In WWI Crusaders, Jeffrey B. Miller provides an exhaustive and absorbing portrait of a mission to prevent the starvation of the Belgium civilian population during the first four years of World War I.
Miller chronicles the overarching efforts of Herbert Hoover, leading the American organization Committee for Relief in Belgium (CRB), and its Belgium counterpart Comité National (CN), to bring food and other forms of relief to millions of Belgians and Northern French ensnared behind German lines. Miller illuminates the intriguing political ramifications of these efforts through their tenuous collaboration. A particularly fascinating portion of the history chronicles antagonism between Hoover and the leader of CN, Émile Francqui, which could have severely undermined the international relief effort in the critical years 1916-1917. This information relies on previously unpublished reports and is a testament to the impressive level of Miller’s scholarship (as are the extensive Notes and index at book’s end).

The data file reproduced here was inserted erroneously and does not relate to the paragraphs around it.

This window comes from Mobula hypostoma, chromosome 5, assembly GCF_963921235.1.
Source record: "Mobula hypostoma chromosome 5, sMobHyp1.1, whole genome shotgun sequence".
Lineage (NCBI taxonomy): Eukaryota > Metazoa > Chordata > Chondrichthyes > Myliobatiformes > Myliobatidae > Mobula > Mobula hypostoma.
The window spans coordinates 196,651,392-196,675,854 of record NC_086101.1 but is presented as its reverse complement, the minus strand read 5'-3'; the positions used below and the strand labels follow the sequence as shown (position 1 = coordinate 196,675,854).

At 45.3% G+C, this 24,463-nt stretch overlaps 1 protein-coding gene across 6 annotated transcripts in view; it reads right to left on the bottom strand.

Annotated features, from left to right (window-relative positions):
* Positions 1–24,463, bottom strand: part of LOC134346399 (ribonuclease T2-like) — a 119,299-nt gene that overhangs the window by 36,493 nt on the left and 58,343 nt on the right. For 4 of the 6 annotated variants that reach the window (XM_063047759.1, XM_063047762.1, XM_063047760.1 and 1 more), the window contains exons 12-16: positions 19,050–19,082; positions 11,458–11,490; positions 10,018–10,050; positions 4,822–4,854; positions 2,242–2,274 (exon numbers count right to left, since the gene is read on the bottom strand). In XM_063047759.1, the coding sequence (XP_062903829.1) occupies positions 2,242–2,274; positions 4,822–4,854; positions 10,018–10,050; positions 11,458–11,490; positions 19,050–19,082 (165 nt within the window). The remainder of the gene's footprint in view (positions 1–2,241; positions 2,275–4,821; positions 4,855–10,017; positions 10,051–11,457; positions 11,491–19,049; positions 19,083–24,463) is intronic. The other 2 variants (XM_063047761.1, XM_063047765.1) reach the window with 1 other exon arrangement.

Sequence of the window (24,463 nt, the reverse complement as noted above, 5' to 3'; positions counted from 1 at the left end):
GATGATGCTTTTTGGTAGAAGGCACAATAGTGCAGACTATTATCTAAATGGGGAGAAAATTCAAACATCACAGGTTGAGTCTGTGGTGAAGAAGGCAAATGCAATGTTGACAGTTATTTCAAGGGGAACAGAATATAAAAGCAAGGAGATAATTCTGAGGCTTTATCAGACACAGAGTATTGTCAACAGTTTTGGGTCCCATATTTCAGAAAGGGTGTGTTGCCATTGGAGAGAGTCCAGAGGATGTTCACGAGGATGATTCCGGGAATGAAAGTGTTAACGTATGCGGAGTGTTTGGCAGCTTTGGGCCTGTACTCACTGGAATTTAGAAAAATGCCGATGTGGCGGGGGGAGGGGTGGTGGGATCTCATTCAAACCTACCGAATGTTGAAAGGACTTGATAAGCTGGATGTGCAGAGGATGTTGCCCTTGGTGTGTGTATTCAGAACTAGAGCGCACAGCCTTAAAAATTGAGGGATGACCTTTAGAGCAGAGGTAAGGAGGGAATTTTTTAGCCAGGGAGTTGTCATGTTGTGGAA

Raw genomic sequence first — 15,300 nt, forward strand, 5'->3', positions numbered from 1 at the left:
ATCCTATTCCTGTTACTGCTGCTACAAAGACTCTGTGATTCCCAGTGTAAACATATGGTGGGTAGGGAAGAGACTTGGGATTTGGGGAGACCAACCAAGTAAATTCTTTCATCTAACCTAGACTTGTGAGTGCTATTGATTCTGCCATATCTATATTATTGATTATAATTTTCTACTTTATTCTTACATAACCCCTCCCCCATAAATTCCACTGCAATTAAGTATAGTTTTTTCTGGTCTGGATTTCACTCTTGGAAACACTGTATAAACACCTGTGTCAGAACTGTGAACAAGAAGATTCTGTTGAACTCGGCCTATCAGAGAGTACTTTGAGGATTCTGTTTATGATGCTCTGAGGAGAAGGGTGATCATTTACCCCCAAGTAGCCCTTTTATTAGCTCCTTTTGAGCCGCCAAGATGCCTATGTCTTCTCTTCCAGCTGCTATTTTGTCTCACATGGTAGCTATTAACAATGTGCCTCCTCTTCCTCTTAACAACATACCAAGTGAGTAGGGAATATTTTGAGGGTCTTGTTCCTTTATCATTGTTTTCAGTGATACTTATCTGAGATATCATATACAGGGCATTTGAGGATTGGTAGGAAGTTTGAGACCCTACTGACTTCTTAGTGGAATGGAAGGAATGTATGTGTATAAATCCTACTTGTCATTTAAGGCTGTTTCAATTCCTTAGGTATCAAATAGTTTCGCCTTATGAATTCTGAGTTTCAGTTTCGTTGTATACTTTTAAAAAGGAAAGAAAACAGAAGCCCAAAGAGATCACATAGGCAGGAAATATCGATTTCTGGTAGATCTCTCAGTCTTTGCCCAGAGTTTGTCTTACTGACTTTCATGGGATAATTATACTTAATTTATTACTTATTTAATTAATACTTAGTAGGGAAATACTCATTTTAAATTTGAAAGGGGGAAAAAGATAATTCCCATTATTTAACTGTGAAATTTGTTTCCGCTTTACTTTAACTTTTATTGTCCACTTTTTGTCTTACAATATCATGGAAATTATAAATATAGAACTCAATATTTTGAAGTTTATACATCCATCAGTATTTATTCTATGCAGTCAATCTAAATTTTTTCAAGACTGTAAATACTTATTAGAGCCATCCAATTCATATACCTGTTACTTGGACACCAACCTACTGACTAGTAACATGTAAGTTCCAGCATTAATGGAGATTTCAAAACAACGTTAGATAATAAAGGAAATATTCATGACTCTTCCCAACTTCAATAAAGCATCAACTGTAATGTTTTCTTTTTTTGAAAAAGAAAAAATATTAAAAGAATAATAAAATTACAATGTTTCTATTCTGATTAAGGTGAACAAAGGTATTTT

Miller also captures the individual efforts of CRB delegates, generally “young, idealistic university students” who operated in the occupied territories and facilitated the day-to-day operations of the relief effort. The poignant stories of these delegates (sourced from a trove of primary material, including diaries and letters) illuminate the unique human achievements behind the statistical enormousness of the operation. Miller himself is the grandchild of Milton M. Brown, a delegate who is featured prominently in the history.
WWI Crusaders also details the ongoing Belgian struggle to publish the underground newspaper La Libre Belgique. The publication’s history, and its related intrigues are thrilling. Interspersed throughout the narrative of the CRB’s operations, the struggle of La Libre Belgique drives the larger history of the relief effort forward, serving as a microcosm of the entire endeavor
The volume of statistical data in WWI Crusaders can be overwhelming and could be tempered by a heavier editorial hand; however, for any student of WWI history, Miller has created an invaluable addition to the scholarship.